The insurance capacity is there to cover the risks associated with the current oil and gas boom in Texas and the nation, experts say, but agents and their customers should be vigilant in their efforts to understand the wording in coverage contracts.

Executive Summary

There’s no shortage of capacity to cover risks associated with the current oil and gas boom in Texas and the nation, experts say, but agents need to be vigilant in making sure they—and their customers— understand the wording in coverage contracts.

As of April 17, Texas alone claimed 50 percent of all active land rigs in the nation, according to the Texas Railroad Commission, which regulates the industry in the state. The TRC reported that the average rig count in Texas was 882. In the previous 12 months, total reported production in the state was 744 million barrels of oil and 7.8 trillion cubic feet of natural gas. In February 2014, crude oil production in Texas averaged 2,002,070 barrels per day compared with the 1,560,453 barrels daily average in February 2013.


A lot of the increase in production in Texas and elsewhere is largely technology driven, experts say.

“The energy industry has undergone a major transformation, and it’s exciting times for agents, underwriters and risk managers,” according to Anthony Carroll, executive vice president for marine, energy and construction at Aspen Specialty Insurance. “There are some serious challenges, but the transformation is mostly driven by advances in technology over the past 10 years, with shale gas bring­ing different opportunities to different facets of the energy market.”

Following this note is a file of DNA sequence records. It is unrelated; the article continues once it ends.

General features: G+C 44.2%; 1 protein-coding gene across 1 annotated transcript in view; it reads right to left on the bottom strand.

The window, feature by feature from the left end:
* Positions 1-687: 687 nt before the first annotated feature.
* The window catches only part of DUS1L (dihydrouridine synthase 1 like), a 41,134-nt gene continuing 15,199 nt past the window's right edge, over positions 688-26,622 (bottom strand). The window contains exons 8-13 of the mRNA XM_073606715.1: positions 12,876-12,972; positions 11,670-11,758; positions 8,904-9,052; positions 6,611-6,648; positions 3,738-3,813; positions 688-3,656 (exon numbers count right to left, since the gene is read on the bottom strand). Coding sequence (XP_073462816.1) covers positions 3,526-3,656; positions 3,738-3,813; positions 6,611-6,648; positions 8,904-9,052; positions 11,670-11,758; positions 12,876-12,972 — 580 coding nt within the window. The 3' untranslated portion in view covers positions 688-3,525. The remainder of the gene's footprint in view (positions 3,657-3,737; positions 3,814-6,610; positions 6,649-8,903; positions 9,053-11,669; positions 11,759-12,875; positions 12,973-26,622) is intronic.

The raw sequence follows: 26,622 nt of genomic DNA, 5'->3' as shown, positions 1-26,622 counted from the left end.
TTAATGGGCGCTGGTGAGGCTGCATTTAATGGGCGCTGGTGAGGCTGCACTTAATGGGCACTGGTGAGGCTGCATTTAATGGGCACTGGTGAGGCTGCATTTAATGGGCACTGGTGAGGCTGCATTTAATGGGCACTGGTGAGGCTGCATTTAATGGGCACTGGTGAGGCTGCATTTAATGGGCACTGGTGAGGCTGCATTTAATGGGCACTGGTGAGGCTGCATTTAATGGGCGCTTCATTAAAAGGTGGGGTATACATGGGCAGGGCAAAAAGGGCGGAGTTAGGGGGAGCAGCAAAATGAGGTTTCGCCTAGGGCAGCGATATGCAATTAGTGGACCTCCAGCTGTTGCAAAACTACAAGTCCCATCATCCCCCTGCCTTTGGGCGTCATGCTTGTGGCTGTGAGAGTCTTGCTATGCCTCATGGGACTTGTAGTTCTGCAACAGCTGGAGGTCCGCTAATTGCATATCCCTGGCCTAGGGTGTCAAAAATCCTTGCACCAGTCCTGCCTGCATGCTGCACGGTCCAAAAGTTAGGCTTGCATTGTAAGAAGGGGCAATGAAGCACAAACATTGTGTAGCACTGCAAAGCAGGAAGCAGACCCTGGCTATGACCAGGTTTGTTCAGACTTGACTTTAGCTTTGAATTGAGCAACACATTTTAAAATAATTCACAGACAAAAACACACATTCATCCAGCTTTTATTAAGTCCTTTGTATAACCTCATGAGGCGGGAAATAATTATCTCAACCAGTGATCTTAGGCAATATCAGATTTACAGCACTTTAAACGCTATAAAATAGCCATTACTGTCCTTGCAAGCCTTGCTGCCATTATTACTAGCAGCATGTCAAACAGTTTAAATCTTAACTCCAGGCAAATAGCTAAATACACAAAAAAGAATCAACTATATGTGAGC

Participating in a webinar on the energy market sponsored by Advisen and Aspen Specialty, Carroll said the expectation for 2014 is “another banner year for U.S. domes­tic energy production where…oil output could hit in the range of eight-and-a-half to nine million barrels per day versus 7.8 million barrels last year.”

To put that amount into perspective, domestic production just five years ago was around five million barrels per day. The increase in production capability all comes from additional drilling techniques, he said.

Nationally, domestic gas production this year is expected to increase by 20 percent over five years ago, exceeding 25 trillion cubic feet, according to Carroll. Gas production in 2013 was at a record level, and 2014 will be another record year, he said.

“This is all in the context of an expanding energy market and considerable expected investment—not only now but in the next 25 years—to build out the energy capabilities in the U.S. and then expanding outside the U.S. as shale technology expands,” Carroll said.

This increased activity in the energy sector is bringing a rash of opportunities for the risk management community, including underwriters and brokers, he said.

“We’ve got to get the gas out of the ground. We’ve got to move the gas with new pipelines and transmission and storage facilities,” Carroll said.

Terminals that previously were used for importing oil and gas are now being transformed into export terminals. And the new supply of gas is creating demand for petrochemical facilities, with an expected $700 billion in projects being brought to the market, he said.